Millennials Purchasing Tiny Condos In Order To Own Real Estate

Millennials, even those with jobs that pay well are having a tough time entering the real estate market.  Entering into the workforce en masse during the Housing Bubble after being saddled with a historic amount of student loan debt, they have endured the slumping job market post-Great Recession.  As a result of these trends, Millennials haven’t exactly been chomping at the bit to buy a house.  Even their rental habits reflect the changing tastes of a generation with different values than their parents.

The latest real estate trend that has garnered mainstream media attention involves tiny condominiums that have appeared on the market in metro areas.  These diminutive living areas are being marketed to Millennials as a point of entry for them into trendy metro areas they would not otherwise be able to afford.   Diana Olick of CNBC reports:

As more millennials graduate into better paying jobs, marriage and parenthood, real estate developers are doing all they can to entice this renter-nation generation in home ownership.

Well… they aren’t exactly graduating into marriage and parenthood.  Really, they are reaching the age range that has historically been associated with beginning marriage and parenthood. However, Millennials have been putting off marriage, home ownership and even family formation as economic and social trends have changed significantly from past decades.

That means making urban homes more affordable, which means making them smaller. The tiny house movement may still be something of a novelty on home-remodeling TV shows, but in downtown Washington, D.C., as in other major cities, the tiny condo movement is moving quickly into the mainstream.

“They definitely notice it’s smaller, so it is an explanation; it takes a little bit of an adjustment,” said Chris Ballard, principal at McWilliams/Ballard, a marketing firm. Ballard works with the Peterson Cos., the developer of Ontario 17, a new condominium building in D.C.’s young and vibrant Adams Morgan neighborhood.

The condominium building, whose exterior is still getting finishing touches, is about 70 percent sold. While its penthouse units went the fastest, its tiny studios, barely bigger than 300 square feet, are getting serious millennial attention — especially with a price point of just $275,000, about half the neighborhood’s median price, according to Long and Foster Real Estate.

“Things are getting smaller, and people are starting to understand,” said Laina Lee, one of the sales managers at Ontario 17. “About 80 percent of all our buyers, including our studios and our one-bedrooms, have all been first-time homebuyers.”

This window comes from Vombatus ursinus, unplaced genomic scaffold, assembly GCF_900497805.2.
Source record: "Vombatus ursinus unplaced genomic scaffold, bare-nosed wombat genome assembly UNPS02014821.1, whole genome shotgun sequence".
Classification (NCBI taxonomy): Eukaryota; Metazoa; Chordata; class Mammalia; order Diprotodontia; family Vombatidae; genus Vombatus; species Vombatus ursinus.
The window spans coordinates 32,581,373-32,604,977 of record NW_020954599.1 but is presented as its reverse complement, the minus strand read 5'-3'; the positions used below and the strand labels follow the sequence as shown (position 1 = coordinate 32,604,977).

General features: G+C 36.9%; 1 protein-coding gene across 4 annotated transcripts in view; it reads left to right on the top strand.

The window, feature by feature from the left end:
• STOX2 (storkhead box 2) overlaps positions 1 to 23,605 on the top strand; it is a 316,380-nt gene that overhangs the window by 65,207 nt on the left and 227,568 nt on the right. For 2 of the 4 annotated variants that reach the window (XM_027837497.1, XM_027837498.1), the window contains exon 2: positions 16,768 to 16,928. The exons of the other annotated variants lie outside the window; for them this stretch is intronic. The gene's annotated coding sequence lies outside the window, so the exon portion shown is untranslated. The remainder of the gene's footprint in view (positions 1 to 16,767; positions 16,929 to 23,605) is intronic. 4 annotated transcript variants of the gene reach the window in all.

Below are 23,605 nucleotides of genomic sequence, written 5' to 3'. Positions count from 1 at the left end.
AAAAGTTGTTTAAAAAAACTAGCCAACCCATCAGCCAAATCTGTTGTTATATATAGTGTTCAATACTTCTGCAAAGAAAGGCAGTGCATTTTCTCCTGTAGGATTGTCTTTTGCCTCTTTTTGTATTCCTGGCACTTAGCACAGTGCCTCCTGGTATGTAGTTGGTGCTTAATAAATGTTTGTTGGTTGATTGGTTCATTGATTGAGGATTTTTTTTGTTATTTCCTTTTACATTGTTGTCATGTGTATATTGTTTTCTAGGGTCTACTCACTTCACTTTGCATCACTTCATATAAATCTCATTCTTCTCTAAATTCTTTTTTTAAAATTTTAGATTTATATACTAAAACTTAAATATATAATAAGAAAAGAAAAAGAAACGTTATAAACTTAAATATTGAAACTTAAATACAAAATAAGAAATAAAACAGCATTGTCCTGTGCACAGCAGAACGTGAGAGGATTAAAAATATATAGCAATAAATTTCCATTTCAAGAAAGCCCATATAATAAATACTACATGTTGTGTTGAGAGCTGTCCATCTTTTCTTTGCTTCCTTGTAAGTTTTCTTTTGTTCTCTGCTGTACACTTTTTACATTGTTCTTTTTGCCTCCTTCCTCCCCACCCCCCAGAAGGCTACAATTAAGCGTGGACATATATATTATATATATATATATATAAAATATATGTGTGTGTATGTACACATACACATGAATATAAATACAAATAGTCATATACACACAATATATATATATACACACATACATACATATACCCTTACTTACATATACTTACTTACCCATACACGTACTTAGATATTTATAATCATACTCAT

First-time homebuyers have been very slow to come back to the housing market post recession. They are still barely about a third of home buyers, when historically they make up more than 40 percent.

Rising faster than inflation, home prices shot up by 4.7 percent nationally in July from a year ago, according to a report released Tuesday from S&P/Case-Shiller.

“A slower rate of price gains is needed in order to make buying a home a more competitive option to renting,” wrote Peter Boockvar, chief market analyst with the Lindsey Group, in response to the price report.

Young buyers have been forced to rent, but historically high rents prevent them from saving for a large enough down payment.

At under 400 square feet, the condos attempt to maximize what little space they have; they come with Murphy beds with bedding storage, compact appliances and a dining table that folds up into a picture frame.   The living/dining area doubles as the sleeping area and you will find none of the bells and whistles that usually accompany trendy condominiums such as a pool or gym.  All of this is in an effort to market to Millennials, some of whom have even shown interest in condos under 300 square feet.  Young Americans still remember the Housing Bubble of the mid-2000’s and I wouldn’t discount the idea that we may see another one in the next few years.

While a shift in priorities from previous generations has much to do with this, make no mistake, this trend is also a result of the economic challenges that Millennials face. Stagnating wages and rising costs have forced millions of young Americans to share living space with their parents.   They are further compromised by mandatory contributions to Social Security, which effectively serves as a tax to redistribute their wealth toward Baby Boomers and the federal government.  With all of these trends in place, how much time will pass before young Americans become mad as hell?   As things stand now, Millennials have far less personal wealth than their predecessors, less economic opportunity and, whether they want it or not, less space to live.

-R.J. Renza, Jr.

Please take a moment and sign the National Petition to Opt-Out of Social Security. The more signatures we gather, the more pressure we place on Congress and our political leaders.

August marked the release of my first e-book “How Are You Not Angry Yet: How Social Security is Destroying the Futures, Finances and Hopes of Generations X,Y and Z and How We Can Put and End to it,” which takes on Social Security from the perspective of young America in a visceral and humorous way.  “Angry Yet” breaks down the complex topic of Social Security into a way that most Americans can easily understand and find entertaining and is available here.

I was recently mentioned by my favorite economic blogger Michael Shedlock in his post “Question To Millennials: Why Are You Not Mad As Hell Yet?”

I also appeared on The Debt Dialogues, the weekly podcast of “RooseveltCare” author Don Watkins:

Check out my video of how I celebrated Social Security’s 80th Birthday and What Social Security Does To Kids.

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